Capon suggests that these images are used to help us understand the hidden nature of the kingdom. We often don’t see the kingdom right here in plain sight. Our mission is to see the kingdom around us and to share it with others. That’s sometimes difficult because we have heard so much about the kingdom of God that we think we will know it when we see it. It’s also hard to imagine some of the characters that Jesus includes in his parables as being part of God’s realm; they don’t seem to belong. You know-the characters like the Prodigal Son, or the Laborers in the Field, or the Unjust Steward.

And what about the person who was plowing the field and discovered a treasure? He hid it and then went with joy and sold all that he had so he could buy the land. We wonder why Jesus would use such dishonest sinners in his parables. And Jesus doesn’t explain many of parables. We don’t completely understand the parables, but it does seem that people who have experienced the kingdom of heaven (no matter how questionable their character may seem to us)—those people who have been infected by the Good News–have done some pretty crazy, counter-cultural things like

– sharing a cup of water with someone who is thirsty, or
– giving a sackful of fresh produce to someone who doesn’t have the resources to buy food for her family, or
– helping someone find shelter, or
– standing up for others’ values or their rights as human beings, or
– mentoring a student, or
– resisting injustice, or
– sharing their faith by word or example.

So, the first two parables about the mustard seed and the leaven are to help us understand the hiddenness of the kingdom of God. The next two about the treasure and the pearl give us some insight about the value of the kingdom. We can also begin to understand how much God loves each one of us. In fact, God has fallen so madly in love with us that we are like pearls that God has found. And, as implausible as it sounds, God will do ANYTHING AND EVERYTHING to help us recognize that we are God’s children and help all those around us understand that they too are integral parts of the kingdom. What can separate us from God’s love? Paul asks the church in Rome. Nothing–not death, not our mistakes, not our spirituality, not our interpretation of the Bible, not any part of who we are, nothing. God never gives up on us; he just keeps inviting us to the banquet.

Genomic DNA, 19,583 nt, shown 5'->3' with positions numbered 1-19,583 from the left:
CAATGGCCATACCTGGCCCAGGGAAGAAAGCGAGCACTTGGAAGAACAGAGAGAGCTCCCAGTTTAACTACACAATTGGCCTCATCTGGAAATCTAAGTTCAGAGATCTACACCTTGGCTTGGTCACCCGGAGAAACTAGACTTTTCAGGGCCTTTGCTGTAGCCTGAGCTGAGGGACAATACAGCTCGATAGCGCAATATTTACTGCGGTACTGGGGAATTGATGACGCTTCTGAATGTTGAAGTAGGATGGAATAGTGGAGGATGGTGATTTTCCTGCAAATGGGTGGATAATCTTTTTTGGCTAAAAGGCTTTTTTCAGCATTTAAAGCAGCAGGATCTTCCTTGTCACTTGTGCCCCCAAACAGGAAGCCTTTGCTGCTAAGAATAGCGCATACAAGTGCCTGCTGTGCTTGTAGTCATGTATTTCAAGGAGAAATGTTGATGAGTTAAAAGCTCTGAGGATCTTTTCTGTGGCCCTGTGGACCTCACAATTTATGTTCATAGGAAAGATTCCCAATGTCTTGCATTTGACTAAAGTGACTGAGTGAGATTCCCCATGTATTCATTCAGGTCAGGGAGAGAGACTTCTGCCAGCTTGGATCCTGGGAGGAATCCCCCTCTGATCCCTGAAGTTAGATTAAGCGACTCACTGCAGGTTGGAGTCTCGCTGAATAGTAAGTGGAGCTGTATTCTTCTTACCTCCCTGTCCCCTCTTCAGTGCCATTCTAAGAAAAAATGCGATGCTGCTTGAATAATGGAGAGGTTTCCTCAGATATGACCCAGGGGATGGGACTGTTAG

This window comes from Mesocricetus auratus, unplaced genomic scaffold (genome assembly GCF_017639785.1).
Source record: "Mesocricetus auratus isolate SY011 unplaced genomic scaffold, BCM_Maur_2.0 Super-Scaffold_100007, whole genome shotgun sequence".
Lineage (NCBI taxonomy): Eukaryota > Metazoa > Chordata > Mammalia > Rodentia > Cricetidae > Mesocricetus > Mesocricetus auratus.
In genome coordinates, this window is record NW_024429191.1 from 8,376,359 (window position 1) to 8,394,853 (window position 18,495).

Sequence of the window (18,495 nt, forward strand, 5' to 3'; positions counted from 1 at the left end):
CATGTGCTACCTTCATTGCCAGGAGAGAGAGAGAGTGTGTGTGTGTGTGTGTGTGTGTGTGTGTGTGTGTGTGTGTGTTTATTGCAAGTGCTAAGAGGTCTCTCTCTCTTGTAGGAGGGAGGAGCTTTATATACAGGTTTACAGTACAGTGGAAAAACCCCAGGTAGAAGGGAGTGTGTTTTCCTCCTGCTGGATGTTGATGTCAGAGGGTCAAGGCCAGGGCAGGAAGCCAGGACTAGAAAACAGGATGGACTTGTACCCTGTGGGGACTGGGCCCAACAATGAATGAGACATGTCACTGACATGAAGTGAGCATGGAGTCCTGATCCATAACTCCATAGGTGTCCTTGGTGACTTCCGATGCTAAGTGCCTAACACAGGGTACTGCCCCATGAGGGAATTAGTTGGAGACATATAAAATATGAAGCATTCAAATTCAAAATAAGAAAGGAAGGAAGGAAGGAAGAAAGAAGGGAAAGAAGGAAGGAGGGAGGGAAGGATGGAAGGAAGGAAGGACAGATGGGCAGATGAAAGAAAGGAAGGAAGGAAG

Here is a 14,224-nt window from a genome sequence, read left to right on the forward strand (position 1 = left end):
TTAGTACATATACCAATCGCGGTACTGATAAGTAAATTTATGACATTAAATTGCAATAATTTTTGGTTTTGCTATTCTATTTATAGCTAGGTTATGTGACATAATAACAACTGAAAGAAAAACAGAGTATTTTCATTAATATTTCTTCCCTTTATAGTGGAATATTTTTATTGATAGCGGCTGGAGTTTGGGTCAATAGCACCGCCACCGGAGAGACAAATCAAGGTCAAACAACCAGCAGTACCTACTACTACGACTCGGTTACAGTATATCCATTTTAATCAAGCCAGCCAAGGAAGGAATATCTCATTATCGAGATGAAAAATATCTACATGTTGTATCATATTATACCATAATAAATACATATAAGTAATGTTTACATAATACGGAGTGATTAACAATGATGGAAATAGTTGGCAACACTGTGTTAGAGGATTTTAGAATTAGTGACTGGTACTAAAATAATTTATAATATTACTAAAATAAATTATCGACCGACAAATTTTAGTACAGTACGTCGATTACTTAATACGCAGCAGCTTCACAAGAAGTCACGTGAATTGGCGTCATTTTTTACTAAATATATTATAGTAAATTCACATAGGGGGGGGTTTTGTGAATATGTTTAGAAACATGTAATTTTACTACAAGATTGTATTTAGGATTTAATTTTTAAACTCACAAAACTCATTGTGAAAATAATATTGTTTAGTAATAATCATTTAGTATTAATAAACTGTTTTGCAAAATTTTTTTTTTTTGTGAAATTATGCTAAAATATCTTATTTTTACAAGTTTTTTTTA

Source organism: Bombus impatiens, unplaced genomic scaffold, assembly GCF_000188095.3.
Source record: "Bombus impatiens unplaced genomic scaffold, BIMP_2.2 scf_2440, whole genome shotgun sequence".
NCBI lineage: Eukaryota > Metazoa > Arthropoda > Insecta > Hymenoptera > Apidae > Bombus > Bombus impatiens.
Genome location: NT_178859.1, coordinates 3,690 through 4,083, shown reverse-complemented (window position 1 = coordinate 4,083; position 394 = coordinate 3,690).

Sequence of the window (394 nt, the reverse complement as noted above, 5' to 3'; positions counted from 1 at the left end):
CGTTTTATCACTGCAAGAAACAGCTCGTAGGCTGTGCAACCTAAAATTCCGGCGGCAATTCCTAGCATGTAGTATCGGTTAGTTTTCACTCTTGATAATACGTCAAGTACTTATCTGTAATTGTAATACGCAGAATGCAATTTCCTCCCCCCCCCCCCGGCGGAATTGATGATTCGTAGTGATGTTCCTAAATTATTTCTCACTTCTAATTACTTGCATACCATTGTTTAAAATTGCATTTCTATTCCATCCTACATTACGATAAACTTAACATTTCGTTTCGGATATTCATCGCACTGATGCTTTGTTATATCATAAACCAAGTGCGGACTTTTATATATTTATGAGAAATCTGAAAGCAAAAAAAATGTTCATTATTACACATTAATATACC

That brings us to another parable. “Again, the kingdom of heaven is like a net that was thrown into the sea and caught fish of every kind.” And then the angels of God-not the fishermen and not us-separate the good from the bad. We can get rid of the notion that we need to make people better Christians or that others need to follow our criteria for being Christians.

Capon says that heaven and hell are both populated by forgiven sinners. But some make the choice to refuse forgiveness, to refuse to be in communion with God and with our sisters and brothers. “There is to be joy in heaven,” he says, “not just over the one sinner who repents but over the ninety and nine as well—over a New Jerusalem populated by nothing but sinners whose citizenship is based on nothing but their acceptance of forgiveness.” (Parables of the Kingdom, p. 136.)

“Have you understood all this?” Jesus asks us. Well, no, not really. And we don’t have to. But what we do understand is that the kingdom of heaven may feel more threatening than comfortable because it makes a claim on our whole lives. It invades every part of us and will most certainly challenge the reality and assumptions we have grown up accepting. The Gospel appears foolish to so much of the world. But for those of us who are dissatisfied with the inequities of the world, who recognize that there is more to life than what the world is offering, or who simply have nothing to lose, it’s the best news we’ve heard and worth sacrificing absolutely everything,

Let us pray:
God help us to understand how much you love us. Open our eyes, our minds, and our hearts so that we may glimpse your kingdom hidden in plain sight around us. Help us to recognize who we are so that we can be welcomed back to be fully who we were created to be. Amen.